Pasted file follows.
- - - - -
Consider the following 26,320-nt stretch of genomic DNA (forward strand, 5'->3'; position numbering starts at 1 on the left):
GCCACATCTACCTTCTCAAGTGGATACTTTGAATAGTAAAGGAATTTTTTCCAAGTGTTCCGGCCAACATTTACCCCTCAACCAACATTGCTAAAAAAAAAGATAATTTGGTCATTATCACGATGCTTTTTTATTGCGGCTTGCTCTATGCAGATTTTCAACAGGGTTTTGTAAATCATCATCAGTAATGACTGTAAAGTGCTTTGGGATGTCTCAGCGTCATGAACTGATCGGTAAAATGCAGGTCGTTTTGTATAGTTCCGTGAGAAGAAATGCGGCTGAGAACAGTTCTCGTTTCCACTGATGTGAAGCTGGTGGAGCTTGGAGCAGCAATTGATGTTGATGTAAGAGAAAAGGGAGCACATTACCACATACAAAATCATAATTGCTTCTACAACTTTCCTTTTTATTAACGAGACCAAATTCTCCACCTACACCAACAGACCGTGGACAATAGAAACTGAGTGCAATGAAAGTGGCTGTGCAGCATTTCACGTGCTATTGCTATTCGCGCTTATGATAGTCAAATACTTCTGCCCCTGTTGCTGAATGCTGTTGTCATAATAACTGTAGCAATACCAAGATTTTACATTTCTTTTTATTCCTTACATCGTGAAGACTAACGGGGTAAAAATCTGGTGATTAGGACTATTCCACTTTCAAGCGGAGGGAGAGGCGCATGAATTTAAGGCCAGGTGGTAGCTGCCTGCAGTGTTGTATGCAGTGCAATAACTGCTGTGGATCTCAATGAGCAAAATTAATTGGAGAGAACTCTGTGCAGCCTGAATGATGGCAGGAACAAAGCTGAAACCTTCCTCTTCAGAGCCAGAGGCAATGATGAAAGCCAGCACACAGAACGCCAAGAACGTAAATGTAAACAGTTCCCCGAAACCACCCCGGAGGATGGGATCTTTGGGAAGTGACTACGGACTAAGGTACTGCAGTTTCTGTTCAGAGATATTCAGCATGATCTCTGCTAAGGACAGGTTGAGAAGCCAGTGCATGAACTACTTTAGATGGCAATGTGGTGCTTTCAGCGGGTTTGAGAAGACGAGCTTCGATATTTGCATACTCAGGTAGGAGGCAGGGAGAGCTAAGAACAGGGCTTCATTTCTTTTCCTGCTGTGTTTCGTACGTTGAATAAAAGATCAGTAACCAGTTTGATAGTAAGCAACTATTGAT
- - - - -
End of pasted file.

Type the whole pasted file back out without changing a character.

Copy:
Consider the following 26,320-nt stretch of genomic DNA (forward strand, 5'->3'; position numbering starts at 1 on the left):
GCCACATCTACCTTCTCAAGTGGATACTTTGAATAGTAAAGGAATTTTTTCCAAGTGTTCCGGCCAACATTTACCCCTCAACCAACATTGCTAAAAAAAAAGATAATTTGGTCATTATCACGATGCTTTTTTATTGCGGCTTGCTCTATGCAGATTTTCAACAGGGTTTTGTAAATCATCATCAGTAATGACTGTAAAGTGCTTTGGGATGTCTCAGCGTCATGAACTGATCGGTAAAATGCAGGTCGTTTTGTATAGTTCCGTGAGAAGAAATGCGGCTGAGAACAGTTCTCGTTTCCACTGATGTGAAGCTGGTGGAGCTTGGAGCAGCAATTGATGTTGATGTAAGAGAAAAGGGAGCACATTACCACATACAAAATCATAATTGCTTCTACAACTTTCCTTTTTATTAACGAGACCAAATTCTCCACCTACACCAACAGACCGTGGACAATAGAAACTGAGTGCAATGAAAGTGGCTGTGCAGCATTTCACGTGCTATTGCTATTCGCGCTTATGATAGTCAAATACTTCTGCCCCTGTTGCTGAATGCTGTTGTCATAATAACTGTAGCAATACCAAGATTTTACATTTCTTTTTATTCCTTACATCGTGAAGACTAACGGGGTAAAAATCTGGTGATTAGGACTATTCCACTTTCAAGCGGAGGGAGAGGCGCATGAATTTAAGGCCAGGTGGTAGCTGCCTGCAGTGTTGTATGCAGTGCAATAACTGCTGTGGATCTCAATGAGCAAAATTAATTGGAGAGAACTCTGTGCAGCCTGAATGATGGCAGGAACAAAGCTGAAACCTTCCTCTTCAGAGCCAGAGGCAATGATGAAAGCCAGCACACAGAACGCCAAGAACGTAAATGTAAACAGTTCCCCGAAACCACCCCGGAGGATGGGATCTTTGGGAAGTGACTACGGACTAAGGTACTGCAGTTTCTGTTCAGAGATATTCAGCATGATCTCTGCTAAGGACAGGTTGAGAAGCCAGTGCATGAACTACTTTAGATGGCAATGTGGTGCTTTCAGCGGGTTTGAGAAGACGAGCTTCGATATTTGCATACTCAGGTAGGAGGCAGGGAGAGCTAAGAACAGGGCTTCATTTCTTTTCCTGCTGTGTTTCGTACGTTGAATAAAAGATCAGTAACCAGTTTGATAGTAAGCAACTATTGAT